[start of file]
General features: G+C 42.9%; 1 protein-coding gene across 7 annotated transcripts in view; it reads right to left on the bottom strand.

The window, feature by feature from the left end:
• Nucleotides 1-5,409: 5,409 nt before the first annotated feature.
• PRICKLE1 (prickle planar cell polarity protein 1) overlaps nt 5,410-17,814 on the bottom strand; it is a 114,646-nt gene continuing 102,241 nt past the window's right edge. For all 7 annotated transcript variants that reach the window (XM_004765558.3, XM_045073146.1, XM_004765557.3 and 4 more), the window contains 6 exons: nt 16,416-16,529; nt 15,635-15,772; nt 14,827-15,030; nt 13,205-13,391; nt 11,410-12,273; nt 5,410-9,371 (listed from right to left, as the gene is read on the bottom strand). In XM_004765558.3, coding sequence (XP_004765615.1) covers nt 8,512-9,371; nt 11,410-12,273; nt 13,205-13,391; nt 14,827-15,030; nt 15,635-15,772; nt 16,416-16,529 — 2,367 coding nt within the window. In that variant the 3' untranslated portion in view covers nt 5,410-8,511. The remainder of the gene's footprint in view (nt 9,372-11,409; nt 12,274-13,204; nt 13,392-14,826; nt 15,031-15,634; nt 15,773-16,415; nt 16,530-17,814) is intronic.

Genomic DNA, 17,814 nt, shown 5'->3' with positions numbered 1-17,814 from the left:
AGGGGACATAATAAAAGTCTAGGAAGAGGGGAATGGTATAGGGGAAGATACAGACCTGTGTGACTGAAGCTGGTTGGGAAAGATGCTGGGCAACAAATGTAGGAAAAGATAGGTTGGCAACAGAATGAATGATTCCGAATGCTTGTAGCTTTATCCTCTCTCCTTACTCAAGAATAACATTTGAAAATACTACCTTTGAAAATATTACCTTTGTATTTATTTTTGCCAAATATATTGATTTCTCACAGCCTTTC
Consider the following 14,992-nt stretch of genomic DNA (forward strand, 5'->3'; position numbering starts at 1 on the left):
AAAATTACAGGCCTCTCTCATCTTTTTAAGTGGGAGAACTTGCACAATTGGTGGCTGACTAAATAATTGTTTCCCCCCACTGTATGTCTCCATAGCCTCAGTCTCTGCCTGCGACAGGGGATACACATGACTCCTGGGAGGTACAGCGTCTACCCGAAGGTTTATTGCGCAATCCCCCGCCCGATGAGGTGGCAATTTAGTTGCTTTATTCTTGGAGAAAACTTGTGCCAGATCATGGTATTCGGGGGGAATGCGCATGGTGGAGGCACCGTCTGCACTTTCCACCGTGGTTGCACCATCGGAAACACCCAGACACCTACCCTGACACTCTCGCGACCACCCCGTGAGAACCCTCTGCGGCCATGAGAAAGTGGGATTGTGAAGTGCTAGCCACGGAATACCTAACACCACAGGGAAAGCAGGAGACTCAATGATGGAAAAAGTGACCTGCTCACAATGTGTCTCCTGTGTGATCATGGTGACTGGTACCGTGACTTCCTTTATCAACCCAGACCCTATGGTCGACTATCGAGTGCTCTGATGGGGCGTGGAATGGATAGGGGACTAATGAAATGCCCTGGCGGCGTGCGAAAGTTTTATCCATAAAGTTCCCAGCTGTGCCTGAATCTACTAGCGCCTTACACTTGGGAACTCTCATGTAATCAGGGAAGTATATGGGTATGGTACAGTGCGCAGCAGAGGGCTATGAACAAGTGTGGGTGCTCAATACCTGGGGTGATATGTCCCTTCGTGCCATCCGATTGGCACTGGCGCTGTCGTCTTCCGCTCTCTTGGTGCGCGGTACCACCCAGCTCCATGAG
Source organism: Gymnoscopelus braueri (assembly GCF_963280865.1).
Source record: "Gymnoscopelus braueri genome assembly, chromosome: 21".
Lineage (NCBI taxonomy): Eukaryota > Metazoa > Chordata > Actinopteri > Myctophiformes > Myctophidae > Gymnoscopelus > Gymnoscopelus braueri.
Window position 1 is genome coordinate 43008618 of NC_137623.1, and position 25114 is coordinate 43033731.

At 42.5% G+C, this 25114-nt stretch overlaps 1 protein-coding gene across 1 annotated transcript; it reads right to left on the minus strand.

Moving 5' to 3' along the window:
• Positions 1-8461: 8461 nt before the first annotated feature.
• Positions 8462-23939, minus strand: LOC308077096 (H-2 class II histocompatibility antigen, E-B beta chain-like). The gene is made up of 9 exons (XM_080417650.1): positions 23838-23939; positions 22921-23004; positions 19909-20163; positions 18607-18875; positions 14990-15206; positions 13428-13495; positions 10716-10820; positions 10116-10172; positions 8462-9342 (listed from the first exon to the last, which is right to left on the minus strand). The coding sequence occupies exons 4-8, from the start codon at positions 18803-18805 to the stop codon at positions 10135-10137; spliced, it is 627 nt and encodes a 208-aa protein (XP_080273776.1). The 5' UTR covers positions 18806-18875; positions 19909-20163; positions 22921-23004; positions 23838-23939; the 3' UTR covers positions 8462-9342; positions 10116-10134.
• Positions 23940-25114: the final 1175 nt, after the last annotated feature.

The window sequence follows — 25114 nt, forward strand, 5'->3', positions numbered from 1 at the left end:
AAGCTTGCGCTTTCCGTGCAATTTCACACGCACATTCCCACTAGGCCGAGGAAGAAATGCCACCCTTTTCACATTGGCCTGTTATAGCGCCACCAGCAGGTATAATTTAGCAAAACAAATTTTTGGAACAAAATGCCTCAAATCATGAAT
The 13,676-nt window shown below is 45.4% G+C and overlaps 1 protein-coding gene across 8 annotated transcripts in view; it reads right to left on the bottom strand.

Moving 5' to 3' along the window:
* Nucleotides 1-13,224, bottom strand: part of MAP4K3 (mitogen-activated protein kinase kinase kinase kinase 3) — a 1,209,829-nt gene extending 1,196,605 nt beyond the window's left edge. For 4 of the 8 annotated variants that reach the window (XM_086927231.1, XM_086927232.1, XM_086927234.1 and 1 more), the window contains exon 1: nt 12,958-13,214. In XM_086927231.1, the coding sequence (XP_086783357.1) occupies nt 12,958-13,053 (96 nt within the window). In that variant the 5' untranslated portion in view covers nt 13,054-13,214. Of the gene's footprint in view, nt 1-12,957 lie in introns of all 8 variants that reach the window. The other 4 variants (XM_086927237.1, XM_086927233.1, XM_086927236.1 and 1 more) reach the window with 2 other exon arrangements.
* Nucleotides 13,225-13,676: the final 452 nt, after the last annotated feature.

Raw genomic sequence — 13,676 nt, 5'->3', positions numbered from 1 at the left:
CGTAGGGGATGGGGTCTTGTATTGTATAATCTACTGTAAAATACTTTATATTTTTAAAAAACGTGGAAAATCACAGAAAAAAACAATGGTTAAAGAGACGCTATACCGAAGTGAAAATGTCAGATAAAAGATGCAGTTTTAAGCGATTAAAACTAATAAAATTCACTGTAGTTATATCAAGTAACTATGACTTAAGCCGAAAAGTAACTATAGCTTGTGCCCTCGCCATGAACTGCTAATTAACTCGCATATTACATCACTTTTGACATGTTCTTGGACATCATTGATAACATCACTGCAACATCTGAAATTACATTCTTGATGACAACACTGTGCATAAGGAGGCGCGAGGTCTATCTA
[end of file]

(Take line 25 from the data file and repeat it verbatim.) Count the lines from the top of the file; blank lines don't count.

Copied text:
CGTAGGGGATGGGGTCTTGTATTGTATAATCTACTGTAAAATACTTTATATTTTTAAAAAACGTGGAAAATCACAGAAAAAAACAATGGTTAAAGAGACGCTATACCGAAGTGAAAATGTCAGATAAAAGATGCAGTTTTAAGCGATTAAAACTAATAAAATTCACTGTAGTTATATCAAGTAACTATGACTTAAGCCGAAAAGTAACTATAGCTTGTGCCCTCGCCATGAACTGCTAATTAACTCGCATATTACATCACTTTTGACATGTTCTTGGACATCATTGATAACATCACTGCAACATCTGAAATTACATTCTTGATGACAACACTGTGCATAAGGAGGCGCGAGGTCTATCTA